The fighting began on May 10, when Hamas militants in Gaza fired long-range rockets into Jerusalem. This barrage occurred after several days of clashes between Palestinian protesters and Israeli police in Al-Aqsa. Severe police tactics in the compound and threats by Jewish settlers to expel dozens of Palestinian families have exacerbated tensions.
The contentious claim to Jerusalem is at the core of the Palestinian-Israeli conflict, which has triggered violent conflicts many times in the past.
Visit the area in the blink of an eye
After the United States urged Israel to end its offensive, the ceasefire was facilitated by neighboring Egypt. Netanyahu announced that Israel had accepted the proposal late on Thursday, while stressing that “the reality on the ground will determine the future of the battle.”
The U.S. State Department said that U.S. Secretary of State Anthony Brinken plans to visit the region in the next few days to “discuss restoration work and work together to create a better future for Israelis and Palestinians.”
Watch | Israel, Hamas agrees to ceasefire:
Throughout the battle, Hamas and other militant groups fired more than 4,000 rockets into Israel and fired projectiles from civilian areas in Israeli cities. Dozens of projectiles flew north, as far as Tel Aviv, the prosperous commercial capital of the country.
At the same time, Israel carried out hundreds of air strikes against Hamas’ military infrastructure, including a huge network of tunnels.
The United States, Israel’s closest and most important ally, initially supported Israel’s right to defend itself against indiscriminate rockets. However, as the fighting progressed and the death toll increased, the Americans increasingly put pressure on Israel to stop the offensive.
Netanyahu faces criticism from hawkish base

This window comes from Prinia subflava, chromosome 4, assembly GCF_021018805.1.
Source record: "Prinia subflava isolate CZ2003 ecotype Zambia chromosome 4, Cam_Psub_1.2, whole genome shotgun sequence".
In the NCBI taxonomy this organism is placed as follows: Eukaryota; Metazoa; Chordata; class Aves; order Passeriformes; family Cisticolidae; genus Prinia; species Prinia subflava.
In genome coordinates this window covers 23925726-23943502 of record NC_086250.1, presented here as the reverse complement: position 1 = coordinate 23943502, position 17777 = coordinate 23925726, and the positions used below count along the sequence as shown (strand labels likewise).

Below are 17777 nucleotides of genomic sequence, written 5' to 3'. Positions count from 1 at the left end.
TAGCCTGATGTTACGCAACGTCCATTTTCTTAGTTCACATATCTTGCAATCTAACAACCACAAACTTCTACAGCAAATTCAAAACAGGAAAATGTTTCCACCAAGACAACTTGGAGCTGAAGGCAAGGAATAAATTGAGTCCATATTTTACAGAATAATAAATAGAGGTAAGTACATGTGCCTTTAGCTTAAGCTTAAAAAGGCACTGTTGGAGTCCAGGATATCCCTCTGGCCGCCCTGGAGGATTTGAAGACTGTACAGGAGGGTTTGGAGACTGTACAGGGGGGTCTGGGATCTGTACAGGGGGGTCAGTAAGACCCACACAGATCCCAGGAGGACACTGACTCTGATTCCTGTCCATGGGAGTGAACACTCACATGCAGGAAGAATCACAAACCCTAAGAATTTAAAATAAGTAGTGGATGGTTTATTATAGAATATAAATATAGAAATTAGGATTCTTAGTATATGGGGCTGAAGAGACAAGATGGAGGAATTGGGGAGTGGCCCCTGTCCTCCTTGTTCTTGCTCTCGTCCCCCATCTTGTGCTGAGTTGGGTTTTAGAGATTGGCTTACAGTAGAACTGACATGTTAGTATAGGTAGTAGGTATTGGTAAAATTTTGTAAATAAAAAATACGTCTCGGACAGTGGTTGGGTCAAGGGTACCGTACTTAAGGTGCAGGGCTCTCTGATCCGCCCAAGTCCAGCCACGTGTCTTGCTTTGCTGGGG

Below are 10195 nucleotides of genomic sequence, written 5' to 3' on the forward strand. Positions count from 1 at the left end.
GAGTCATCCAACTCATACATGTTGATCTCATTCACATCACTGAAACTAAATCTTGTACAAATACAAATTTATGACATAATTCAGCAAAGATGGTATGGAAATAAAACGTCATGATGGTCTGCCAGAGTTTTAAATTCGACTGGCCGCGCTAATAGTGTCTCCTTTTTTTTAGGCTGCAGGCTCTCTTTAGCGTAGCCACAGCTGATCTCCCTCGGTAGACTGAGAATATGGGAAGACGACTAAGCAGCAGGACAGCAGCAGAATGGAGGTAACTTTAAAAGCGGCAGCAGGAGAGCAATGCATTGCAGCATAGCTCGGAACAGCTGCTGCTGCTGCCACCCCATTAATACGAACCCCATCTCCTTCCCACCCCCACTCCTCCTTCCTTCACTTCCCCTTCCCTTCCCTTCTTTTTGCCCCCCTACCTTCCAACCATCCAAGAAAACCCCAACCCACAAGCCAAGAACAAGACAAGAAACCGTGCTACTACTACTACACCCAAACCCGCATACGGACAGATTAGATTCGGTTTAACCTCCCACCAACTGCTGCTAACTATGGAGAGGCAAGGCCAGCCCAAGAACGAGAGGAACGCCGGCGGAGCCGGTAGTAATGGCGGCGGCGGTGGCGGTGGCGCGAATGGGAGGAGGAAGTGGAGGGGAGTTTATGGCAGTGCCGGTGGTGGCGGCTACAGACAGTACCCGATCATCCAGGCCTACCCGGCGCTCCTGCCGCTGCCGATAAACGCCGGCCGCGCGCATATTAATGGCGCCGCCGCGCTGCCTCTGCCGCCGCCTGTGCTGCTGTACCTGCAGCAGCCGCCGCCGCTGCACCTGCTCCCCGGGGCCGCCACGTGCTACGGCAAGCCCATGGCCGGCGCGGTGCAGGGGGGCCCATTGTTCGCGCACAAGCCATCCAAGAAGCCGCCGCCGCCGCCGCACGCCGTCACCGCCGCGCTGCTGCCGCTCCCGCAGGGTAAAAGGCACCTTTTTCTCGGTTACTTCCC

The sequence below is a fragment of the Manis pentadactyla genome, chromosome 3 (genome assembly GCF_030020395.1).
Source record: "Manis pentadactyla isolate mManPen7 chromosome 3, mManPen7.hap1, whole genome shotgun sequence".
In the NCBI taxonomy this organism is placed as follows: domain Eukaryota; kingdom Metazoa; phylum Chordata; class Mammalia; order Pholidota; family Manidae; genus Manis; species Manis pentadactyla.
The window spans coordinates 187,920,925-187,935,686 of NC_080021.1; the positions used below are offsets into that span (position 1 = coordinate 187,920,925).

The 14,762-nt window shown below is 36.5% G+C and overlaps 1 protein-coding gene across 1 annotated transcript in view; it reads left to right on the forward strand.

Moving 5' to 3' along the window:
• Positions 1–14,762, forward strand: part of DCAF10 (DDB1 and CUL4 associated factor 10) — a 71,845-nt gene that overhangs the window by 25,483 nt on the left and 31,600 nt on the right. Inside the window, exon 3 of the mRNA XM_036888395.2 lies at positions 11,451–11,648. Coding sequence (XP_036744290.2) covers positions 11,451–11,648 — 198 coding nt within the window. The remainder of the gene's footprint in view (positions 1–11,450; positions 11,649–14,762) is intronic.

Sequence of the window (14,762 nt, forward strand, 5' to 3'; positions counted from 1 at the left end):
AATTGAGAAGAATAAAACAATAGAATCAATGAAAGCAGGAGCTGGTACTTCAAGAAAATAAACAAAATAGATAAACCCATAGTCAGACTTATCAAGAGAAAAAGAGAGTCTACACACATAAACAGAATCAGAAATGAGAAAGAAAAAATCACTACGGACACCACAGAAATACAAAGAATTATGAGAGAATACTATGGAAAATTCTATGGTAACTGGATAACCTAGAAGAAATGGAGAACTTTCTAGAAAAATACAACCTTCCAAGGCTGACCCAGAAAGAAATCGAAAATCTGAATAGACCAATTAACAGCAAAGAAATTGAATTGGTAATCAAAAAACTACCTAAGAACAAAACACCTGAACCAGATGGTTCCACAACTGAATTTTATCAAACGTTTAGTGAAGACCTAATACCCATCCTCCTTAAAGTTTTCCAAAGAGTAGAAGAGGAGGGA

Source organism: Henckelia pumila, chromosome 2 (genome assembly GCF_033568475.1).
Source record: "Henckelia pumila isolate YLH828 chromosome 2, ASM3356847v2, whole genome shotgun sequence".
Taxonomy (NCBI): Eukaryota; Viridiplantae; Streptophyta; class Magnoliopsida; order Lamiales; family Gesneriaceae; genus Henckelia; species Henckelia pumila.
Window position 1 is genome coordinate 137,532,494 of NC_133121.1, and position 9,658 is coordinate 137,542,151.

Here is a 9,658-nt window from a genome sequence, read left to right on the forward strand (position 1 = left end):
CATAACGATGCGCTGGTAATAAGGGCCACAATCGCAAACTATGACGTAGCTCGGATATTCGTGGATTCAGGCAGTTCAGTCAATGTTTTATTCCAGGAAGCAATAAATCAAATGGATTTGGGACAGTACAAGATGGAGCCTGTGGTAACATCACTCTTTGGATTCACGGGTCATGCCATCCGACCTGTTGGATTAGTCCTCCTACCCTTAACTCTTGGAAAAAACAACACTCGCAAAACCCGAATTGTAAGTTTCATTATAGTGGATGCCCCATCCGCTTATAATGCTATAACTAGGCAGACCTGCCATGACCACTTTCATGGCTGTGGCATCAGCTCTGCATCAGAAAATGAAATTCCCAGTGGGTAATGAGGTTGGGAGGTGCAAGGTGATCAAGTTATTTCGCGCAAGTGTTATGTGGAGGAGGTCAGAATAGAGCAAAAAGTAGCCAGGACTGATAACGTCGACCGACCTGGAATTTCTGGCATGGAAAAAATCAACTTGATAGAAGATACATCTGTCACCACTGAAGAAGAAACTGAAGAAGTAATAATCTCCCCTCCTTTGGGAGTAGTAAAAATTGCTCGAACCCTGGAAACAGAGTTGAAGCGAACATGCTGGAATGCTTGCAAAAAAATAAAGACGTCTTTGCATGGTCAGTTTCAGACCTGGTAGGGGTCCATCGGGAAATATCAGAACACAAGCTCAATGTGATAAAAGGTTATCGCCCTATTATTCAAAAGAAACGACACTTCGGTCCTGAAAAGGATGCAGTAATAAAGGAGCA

In Washington, Biden welcomed the ceasefire. He said that the United States is committed to helping Israel replenish its supply of interceptor bombs and is committed to working with the internationally recognized Palestinian Authority (not Hamas) to provide humanitarian assistance to Gaza.
Netanyahu was severely criticized by members of the hawkish nationalist base. Gideon Saar, a former ally, now leads a small party opposed to the prime minister, calling the ceasefire “embarrassing.” Itamar Ben Gvir, the leader of the far-right Jewish party, tweeted that the ceasefire is a “serious surrender to terrorism and Hamas orders.”
Palestinian militants claim that Netanyahu has agreed to stop further Israeli actions in the Al Aqsa mosque and cancel the planned deportation of Palestinians in the nearby Sheikh Jarrah neighbourhood. May cause destructive development.
An Egyptian official said that only “the tension in Jerusalem will be resolved.” He declined to be named because he was discussing behind-the-scenes negotiations but did not provide any details.
Both Hamas and the smaller Islamic Jihadist armed groups seem to have suffered heavy losses. The two groups said they had at least 20 fighters killed, while Israel said the number was at least 160 and possibly even higher.
During a coronavirus outbreak, about 58,000 Palestinians were looking for shelter in a crowded United Nations school. After the ceasefire was reached, thousands of people returned home.
Since the beginning of the fighting, Gaza’s infrastructure has been weakened by a 14-year blockade and has deteriorated rapidly. Air strikes have damaged schools and medical centers.
In the territory, medical supplies, water and electricity are insufficient. After Hamas seized electricity from the Palestinian Authority in 2007, Israel and Egypt imposed a blockade on it. Since then, Palestinian President Mahmoud Abbas has ruled the Israeli-occupied West Bank and has limited influence in Gaza.